Class of 2017 Forty Under Forty

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Yup Kim Senior Portfolio Manager, Special Opportunities, Alaska Permanent Fund Corporation
(Juneau, AK) 32
Yup Kim
(Art by Marcellus Hall)

Yup has become the go-to resource for tackling APFC’s most challenging and yet compelling project investment opportunities over three continents. He demonstrates a natural affinity both towards developing new private market investment opportunities and also ensuring their timely, thorough, and effective evaluation and investment.

How have you been a change agent at your organization? What have you done that you’re particularly proud of?

Capital remains abundant for the world’s most promising companies and investors. As such, we’re most proud of continually leveraging our differentiation of scale, flexibility, and stability to generate a strong pipeline of opportunities.

What is the asset class or investment that keeps you up at night, and why?

Our biotech, consumer internet, and enterprise IT venture deals; while these investments offer attractive, idiosyncratic returns to our well-diversified $59 billion fund, each deal’s wider dispersion of outcomes and periodic volatility can cause concern.

What methodologies have you adopted within your institution?

We sit far from the epicenters of deal flow. As a result, we’ve strengthened our focus to leverage technology, industry conferences, and strategic relationships to cast a wider net on relevant, high-conviction opportunities.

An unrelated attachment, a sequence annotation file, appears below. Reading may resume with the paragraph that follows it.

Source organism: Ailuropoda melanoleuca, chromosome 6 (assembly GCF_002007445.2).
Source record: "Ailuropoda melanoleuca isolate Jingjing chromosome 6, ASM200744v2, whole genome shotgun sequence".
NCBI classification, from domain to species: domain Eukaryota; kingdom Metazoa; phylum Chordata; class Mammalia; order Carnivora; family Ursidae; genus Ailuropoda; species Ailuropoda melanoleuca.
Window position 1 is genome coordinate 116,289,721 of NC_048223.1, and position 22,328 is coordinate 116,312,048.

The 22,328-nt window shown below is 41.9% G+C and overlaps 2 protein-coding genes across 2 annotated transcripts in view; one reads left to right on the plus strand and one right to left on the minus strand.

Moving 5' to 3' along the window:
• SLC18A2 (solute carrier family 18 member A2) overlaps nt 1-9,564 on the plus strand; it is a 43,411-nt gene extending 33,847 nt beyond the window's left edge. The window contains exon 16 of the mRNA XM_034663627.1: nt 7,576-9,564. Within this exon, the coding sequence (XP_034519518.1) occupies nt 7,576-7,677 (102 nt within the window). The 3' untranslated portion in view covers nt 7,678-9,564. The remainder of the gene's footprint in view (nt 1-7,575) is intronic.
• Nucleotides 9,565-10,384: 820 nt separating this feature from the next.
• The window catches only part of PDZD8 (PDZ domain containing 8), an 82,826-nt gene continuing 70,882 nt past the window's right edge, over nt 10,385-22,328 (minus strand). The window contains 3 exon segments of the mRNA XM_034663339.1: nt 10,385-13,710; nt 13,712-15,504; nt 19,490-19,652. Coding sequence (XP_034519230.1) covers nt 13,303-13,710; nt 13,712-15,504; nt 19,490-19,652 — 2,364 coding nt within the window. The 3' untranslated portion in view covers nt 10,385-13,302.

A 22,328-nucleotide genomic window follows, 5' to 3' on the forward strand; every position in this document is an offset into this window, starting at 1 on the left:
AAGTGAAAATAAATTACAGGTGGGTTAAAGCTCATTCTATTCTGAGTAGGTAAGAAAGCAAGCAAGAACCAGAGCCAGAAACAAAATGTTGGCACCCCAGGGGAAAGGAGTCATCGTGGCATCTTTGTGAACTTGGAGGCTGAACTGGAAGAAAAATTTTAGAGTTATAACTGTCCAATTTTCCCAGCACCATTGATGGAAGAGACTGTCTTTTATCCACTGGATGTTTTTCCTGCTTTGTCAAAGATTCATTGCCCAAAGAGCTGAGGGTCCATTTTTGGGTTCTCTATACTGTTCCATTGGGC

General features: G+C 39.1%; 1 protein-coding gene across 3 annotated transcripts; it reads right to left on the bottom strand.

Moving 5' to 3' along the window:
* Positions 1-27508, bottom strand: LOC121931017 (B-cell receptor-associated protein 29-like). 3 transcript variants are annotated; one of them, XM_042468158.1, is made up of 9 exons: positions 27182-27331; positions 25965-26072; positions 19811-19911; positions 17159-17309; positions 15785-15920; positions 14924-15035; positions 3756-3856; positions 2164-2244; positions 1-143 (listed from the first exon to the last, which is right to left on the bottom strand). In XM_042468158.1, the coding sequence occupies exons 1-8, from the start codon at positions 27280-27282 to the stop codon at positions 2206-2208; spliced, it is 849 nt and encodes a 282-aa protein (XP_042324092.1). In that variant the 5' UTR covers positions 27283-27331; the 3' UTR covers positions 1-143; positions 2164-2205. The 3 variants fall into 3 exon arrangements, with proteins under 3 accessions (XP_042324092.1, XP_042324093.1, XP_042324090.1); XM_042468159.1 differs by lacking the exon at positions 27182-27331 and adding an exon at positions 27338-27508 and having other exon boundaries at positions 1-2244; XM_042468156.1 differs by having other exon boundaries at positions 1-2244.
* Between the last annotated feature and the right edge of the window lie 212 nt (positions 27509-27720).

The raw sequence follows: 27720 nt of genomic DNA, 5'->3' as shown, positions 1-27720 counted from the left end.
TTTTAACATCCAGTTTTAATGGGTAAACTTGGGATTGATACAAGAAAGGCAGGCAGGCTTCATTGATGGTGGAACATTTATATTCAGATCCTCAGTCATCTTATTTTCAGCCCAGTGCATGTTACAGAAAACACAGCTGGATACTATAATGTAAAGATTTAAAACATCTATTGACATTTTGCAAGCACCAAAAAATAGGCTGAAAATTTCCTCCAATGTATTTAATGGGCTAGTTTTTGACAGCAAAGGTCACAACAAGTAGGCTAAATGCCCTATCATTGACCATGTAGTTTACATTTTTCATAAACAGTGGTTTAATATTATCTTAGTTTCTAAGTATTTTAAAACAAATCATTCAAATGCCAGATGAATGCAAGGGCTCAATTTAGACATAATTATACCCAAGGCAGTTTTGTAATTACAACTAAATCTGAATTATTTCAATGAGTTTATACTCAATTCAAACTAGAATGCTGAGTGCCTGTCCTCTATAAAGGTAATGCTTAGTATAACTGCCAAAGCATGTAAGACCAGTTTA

Where do you fall in the passive vs. active debate?

As a private investor, I naturally lean towards active, catalyst-driven alpha. Active management and transformational operating intervention should outperform in today’s world of low rates, high asset prices, and geopolitical uncertainty.

What are the changes you’d like to see the institutional investing community make in 10 years?

Increased collaboration across institutional investors, continued leadership in the adoption of measures to augment global sustainability, productivity and societal equity, and the integration of digital platforms and artificial intelligence to extend organizational capabilities while reducing operating costs and reliance on external parties.

Who is a manager you don’t currently work with whose brain you’d like to pick?

Masayoshi Son, chairman and CEO of ­Softbank­.

Ideally, where would that meeting take place?

On a fishing boat in beautiful Alaska, to discuss his vision of the future. Hopefully, it’s a world free of cancer, global warming, parking lots, and widening inequality, in all forms.

What is the software investment tool that helps you most?

Bloomberg continues to monopolize an entire monitor. Being a generalist, quick access to a wide array of research helps me understand the critical themes, major ­players (potential acquirers), and competitive dynamics across sectors.

What would improve the relationship between you and managers?

A deeper commitment to transparency and alignment.

Why did you choose your current path?

The unique privilege to generate economic goodwill at scale and an incredible way to keep a steady pulse on an ever-changing globe. The opportunistic seat allows me to learn and cultivate relationships with industry visionaries and smart investors across all category vectors. It’s the best job in the world.